RIVM National Institute for Public Health and the Environment proposes that the water quality standard for the insecticide imidacloprid be reduced by a factor of eight. New research has shown that the harmful effects of imidacloprid on aquatic organisms occur at lower concentrations than expected.
Imidacloprid is an insecticide used on a large scale in agriculture. It is also used in and outside homes, for example in ant bait and flea treatments. Recent research has shown that mayflies are particularly sensitive to imidacloprid. These insects lay their eggs in surface water.
Imidacloprid is detected frequently in surface water, and in The Netherlands it is high on the list of the top 10 substances that exceed standards. Since the current standards for imidacloprid in surface water were drawn up in 2008, a lot of new studies into the effects of imidacloprid on aquatic organisms have been published. RIVM National Institute for Public Health and the Environment has therefore evaluated the available data and concludes that the standard for long-term exposure should be reduced from 67 to 8.3 nanograms per litre of surface water. The standard for short-term peak exposure of 0.2 micrograms per litre remains unchanged.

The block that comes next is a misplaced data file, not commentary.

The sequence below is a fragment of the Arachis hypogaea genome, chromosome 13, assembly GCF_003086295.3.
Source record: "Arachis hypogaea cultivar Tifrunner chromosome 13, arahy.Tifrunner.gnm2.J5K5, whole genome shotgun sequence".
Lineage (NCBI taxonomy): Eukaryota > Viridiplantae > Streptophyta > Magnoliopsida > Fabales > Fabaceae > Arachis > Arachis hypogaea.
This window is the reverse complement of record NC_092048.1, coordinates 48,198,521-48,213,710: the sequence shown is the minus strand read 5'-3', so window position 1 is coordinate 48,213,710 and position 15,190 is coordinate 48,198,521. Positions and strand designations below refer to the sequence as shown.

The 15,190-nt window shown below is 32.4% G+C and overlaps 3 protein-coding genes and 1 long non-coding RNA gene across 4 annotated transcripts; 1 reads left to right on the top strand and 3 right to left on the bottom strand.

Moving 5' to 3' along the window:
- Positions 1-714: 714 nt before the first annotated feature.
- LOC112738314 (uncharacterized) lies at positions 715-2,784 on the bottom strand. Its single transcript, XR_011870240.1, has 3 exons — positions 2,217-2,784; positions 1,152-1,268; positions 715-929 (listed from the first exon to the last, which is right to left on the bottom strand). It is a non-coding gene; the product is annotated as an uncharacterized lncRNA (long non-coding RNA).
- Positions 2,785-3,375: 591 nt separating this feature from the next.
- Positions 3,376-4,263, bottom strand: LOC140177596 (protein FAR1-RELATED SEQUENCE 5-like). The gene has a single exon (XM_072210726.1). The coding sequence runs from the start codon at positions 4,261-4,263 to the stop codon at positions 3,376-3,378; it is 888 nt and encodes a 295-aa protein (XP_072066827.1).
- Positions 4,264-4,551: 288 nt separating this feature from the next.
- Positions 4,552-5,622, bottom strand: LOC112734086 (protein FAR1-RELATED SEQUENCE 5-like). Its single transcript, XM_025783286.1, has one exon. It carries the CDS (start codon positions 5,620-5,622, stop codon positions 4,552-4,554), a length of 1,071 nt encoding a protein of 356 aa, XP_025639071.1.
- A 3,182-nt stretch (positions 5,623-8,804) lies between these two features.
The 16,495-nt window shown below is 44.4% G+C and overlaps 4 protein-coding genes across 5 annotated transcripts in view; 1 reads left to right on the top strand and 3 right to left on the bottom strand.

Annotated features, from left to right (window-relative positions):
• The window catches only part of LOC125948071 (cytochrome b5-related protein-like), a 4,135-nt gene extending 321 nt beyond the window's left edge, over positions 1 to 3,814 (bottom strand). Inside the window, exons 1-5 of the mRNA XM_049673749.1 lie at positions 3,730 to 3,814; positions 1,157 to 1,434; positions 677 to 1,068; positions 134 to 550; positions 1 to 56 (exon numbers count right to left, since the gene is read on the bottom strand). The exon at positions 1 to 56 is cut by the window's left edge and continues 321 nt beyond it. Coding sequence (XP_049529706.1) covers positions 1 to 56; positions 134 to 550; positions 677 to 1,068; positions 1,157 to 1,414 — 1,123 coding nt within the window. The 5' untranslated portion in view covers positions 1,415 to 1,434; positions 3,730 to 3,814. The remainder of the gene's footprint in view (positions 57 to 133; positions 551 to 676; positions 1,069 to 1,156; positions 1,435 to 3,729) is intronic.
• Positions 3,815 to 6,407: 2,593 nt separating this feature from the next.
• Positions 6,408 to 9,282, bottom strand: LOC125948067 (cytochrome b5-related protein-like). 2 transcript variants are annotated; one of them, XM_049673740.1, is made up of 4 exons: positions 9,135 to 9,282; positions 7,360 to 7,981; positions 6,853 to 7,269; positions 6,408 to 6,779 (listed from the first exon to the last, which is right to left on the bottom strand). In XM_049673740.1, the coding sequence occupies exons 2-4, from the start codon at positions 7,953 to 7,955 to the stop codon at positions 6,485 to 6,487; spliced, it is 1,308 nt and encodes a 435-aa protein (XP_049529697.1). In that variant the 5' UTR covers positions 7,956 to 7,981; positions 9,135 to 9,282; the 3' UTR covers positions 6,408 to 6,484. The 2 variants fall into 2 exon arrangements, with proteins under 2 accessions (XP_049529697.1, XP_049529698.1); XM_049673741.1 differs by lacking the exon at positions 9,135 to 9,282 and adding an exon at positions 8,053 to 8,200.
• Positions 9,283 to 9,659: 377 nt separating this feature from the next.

The group of substances to which imidacloprid belongs (neonicotinoids) is attracting a lot of attention because of the presumed link to bee deaths. For this reason the European Commission decided at the end of last year to restrict the use of imidacloprid in the cultivation of a lot of crops.
Lower concentrations are feasible
In January 2014 the Board for the Authorisation of Plant
Protection Products and Biocides (Ctgb)
imposed additional restrictions on the use of imidacloprid. The
waste water from greenhouses has to be treated and when crops are
sprayed in fields the insecticide must not drift into nearby water.
These measures ensure that less imidacloprid gets into the surface
water, which increases the chances of compliance with the new